been so ably and successfully employed which, if I mistake not, furnishes all against the same attacks of their breththe information which can be wished. ren on the other side of the Atlantic. BeA republication of this review f this weview will
side, we thinkit desirable that our readers give pleasure to one of your readers,
should know in what light this descripand I presume to many. I am, gentle
tion of Christians, who have but recently men, yours, &c
made their appearance in this country,
are regarded by those in Great Britain, * The work referred to by our res- who are engaged in the same general pected correspondent, has already made cause with ourselves. Especially do we its appearance, not indeed under the deem it important that the public should original title of “Religion without Cant,” be early apprized of what kind of books, which would probably have excited alarm some in and around our capital have comiin the Christian public, but under the piled and "designed for the edification of more specious title of "A genéral View families more especially, and recommend
the Doctrines of Christianity.” In ed to them as a valuable manual for the che preface, however, the public are ad- instruction of Children.” eruzed, that, “the work is compiled We were sorry to see the name of Mr. principally from a work of the Rev. Roh- E heridge, from whose press so many ert Fellowes, entitled “ Religion without wholesome books have issued, prefixed Cant.” The republication, therefore, of to this insidious work. We presume be He review of the original work, from the must have been deceived by its specious wristian Observer, may still be proper title, as others probably will be. Editor's.
our church. The main design without any effort of examina. of the present work appears to tion, by all who consider the be, that of giving a more partic. gospel in that light, in which St. ular and labored representation Paul viewed it, when he declared, of those doctrines ; and of thus that “the gospel of Christ is the filling up those outlines of heter. power of God unto salvation un. odoxy, which were merely to every one that believeth.” sketched in the former publica. In the preface which Mr. Fel. tion.
lowes has prefixed to his work, These two works correspond there is one passage, which it also in another particular ; they would be highly improper to pass both abound in that species of without some notice. We do not cheap and convenient abuse, mean that, in which he supposes which consists in using hard a connexion between Christian names and coarse epithets, with benevolence and a good dinner; out being at the trouble of shew. for we believe that the idea of ing the applicability of either. our being feasted into philan. In this circumstance, the work thropy will rather awaken the now before us rather exceeds its mirth, than offend the feelings of predecessor ; and the flowers of the reader. The passage to which Billingsgate (as they are denom. we refer, occurs in the 19th page, inated by a writer in the Anti. where Mr. Fellowes having oc. Jacobin Review) which appear. casion to mention the act of adul. ed to be just budding in the Anti. tery, expresses it, not in such Calvinist, present themselves full terms as mark the criminality of blown in this later production. the deed, but in such as are ordi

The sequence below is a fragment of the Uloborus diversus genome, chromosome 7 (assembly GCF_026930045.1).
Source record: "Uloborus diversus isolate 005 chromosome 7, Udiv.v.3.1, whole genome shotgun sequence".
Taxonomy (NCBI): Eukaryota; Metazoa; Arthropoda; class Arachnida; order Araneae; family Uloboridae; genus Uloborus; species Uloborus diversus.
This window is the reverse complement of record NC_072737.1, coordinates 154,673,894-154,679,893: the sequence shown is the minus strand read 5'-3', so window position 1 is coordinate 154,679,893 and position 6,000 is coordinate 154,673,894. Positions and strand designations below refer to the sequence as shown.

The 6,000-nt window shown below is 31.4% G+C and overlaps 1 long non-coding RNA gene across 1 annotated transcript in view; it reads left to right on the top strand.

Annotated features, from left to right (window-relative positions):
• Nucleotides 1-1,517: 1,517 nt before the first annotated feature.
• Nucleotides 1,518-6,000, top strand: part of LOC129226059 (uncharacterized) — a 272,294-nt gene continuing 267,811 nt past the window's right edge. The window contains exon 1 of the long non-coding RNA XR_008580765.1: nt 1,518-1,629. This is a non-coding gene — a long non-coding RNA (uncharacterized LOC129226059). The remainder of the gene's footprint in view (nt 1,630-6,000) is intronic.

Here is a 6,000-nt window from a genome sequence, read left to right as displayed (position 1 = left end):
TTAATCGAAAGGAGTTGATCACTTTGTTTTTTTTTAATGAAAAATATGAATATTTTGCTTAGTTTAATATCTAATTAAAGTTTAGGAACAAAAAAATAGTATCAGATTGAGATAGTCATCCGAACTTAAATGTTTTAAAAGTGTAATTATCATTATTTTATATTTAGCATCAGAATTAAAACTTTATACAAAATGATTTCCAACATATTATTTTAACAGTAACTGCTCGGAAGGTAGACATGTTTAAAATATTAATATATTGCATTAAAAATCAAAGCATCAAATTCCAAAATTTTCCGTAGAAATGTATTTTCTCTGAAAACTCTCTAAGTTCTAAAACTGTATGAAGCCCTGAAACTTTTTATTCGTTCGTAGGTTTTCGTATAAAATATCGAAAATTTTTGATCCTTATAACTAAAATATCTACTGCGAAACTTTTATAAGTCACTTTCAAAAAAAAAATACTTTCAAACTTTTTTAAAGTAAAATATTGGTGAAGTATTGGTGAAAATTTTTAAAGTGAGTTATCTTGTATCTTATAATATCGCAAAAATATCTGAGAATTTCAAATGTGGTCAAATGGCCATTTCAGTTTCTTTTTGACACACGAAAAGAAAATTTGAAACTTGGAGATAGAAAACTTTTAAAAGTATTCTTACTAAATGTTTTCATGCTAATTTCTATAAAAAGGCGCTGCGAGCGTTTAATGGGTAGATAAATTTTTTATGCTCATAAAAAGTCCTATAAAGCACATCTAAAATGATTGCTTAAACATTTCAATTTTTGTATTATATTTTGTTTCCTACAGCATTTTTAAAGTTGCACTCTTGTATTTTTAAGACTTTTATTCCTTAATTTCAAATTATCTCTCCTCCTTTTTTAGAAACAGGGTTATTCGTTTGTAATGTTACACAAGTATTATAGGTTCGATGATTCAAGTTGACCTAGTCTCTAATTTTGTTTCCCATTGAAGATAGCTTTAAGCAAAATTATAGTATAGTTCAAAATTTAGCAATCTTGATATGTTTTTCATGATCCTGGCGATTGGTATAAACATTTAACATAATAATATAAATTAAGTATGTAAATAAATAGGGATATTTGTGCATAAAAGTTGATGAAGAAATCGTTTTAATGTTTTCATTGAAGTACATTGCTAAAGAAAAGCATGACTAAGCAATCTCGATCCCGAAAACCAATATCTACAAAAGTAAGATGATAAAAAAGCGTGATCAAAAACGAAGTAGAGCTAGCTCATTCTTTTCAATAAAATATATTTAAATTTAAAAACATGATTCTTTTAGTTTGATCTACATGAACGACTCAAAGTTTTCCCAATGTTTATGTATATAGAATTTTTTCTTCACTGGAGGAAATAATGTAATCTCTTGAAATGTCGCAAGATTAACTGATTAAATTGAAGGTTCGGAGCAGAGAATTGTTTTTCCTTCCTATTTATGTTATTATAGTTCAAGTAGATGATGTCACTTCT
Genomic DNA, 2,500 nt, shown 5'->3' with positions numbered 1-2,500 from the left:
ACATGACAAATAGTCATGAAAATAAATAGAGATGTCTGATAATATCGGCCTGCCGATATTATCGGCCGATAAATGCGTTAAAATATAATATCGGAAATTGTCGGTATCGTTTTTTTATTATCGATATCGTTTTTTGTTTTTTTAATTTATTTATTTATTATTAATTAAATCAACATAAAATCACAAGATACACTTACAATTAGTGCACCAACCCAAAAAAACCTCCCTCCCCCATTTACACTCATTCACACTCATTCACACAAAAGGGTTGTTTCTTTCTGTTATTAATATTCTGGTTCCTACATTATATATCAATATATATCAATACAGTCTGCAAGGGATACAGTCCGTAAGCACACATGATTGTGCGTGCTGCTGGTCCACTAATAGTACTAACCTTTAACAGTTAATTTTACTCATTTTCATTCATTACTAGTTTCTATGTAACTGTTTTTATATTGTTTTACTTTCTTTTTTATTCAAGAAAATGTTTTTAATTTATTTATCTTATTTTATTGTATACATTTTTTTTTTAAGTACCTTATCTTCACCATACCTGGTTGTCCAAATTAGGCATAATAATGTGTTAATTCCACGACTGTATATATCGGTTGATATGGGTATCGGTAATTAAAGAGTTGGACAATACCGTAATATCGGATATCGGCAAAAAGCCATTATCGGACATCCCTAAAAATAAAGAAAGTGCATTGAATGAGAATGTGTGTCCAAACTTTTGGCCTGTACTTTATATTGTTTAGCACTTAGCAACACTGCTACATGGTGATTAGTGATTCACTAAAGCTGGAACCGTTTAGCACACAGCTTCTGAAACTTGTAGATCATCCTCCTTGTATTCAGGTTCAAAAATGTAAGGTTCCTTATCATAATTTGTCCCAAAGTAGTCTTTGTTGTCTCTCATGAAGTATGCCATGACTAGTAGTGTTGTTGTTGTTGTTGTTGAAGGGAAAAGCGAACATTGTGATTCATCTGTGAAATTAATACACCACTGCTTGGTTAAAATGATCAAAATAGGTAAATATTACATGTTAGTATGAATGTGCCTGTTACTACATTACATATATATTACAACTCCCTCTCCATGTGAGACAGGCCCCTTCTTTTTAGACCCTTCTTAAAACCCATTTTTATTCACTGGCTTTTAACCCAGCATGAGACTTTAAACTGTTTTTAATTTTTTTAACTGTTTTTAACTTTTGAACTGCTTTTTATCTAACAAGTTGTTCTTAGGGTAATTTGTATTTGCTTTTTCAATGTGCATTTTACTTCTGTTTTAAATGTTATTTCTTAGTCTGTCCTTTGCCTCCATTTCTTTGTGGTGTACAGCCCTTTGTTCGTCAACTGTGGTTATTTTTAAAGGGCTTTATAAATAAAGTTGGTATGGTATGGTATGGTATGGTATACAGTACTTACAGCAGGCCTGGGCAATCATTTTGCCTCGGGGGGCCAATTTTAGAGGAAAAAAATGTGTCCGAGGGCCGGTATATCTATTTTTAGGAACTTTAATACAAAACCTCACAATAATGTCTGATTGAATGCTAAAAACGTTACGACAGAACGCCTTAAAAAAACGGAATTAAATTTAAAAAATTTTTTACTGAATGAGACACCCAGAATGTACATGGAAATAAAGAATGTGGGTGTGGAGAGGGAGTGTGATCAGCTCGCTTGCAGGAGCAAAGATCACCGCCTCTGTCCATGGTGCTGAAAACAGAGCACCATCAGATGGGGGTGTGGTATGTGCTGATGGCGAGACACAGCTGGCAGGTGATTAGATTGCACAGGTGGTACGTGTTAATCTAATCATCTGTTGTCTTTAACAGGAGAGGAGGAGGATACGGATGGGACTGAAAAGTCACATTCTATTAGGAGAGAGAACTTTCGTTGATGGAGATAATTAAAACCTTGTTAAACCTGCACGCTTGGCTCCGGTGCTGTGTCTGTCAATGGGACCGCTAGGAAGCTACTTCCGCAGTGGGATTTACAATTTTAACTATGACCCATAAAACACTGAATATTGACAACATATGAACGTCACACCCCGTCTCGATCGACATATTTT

Among the many false doc- narily employed to describe it, trines which Mr. Fellowes main. by the most light minded among tains, there is no one which he is the vulgar. more dogmatical in asserting, A considerable part of the than that of the gospel being work which we are considering, nothing more than a rule of life. is of a polemical cast; and the With this doctrine the whole object of attack appears to be spirit and language of the pres. twofold. On some occasions ent publication accords. It is a Mr. Fellowes assembles a hide. doctrine which has been raked ous group of what he calls the up from among the dregs of So. fanatics, to whom he ascribes, cinianism; which, if followed ad libitum, a plentiful portion through its consequences, would of absurdity, which he seriously bring us to the very threshold of and triumphantly sets himself to infidelity; and which, in its sim. - answer. On other occasions he plest form, possesses a direct and takes a higher aim, and attempts positive tendency to paganize no less than to overthrow some Christianity. It is, however, a of those doctrines which have doctrine which has no chance of been heretofore considered as es. being adopted by any persons, sential and fundamental parts of who, to a tolerable acquaintance Christianity; which have been with the sacred Scriptures, add embraced and maintained by the a cordial belief of their truth. wisest and best of men ; but Its falsehood will be detected, which Mr. Fellowes happening to dislike, condemns as false in faith a power, superseding the themselves and immoral in their necessity of instruction and the tendency, and which he, there. use of inquiry.” (p. 97.) fore, labors per fas atque per "They confine the seat and hab. nefas, to discredit and destroy. itation of faith, the bounds of its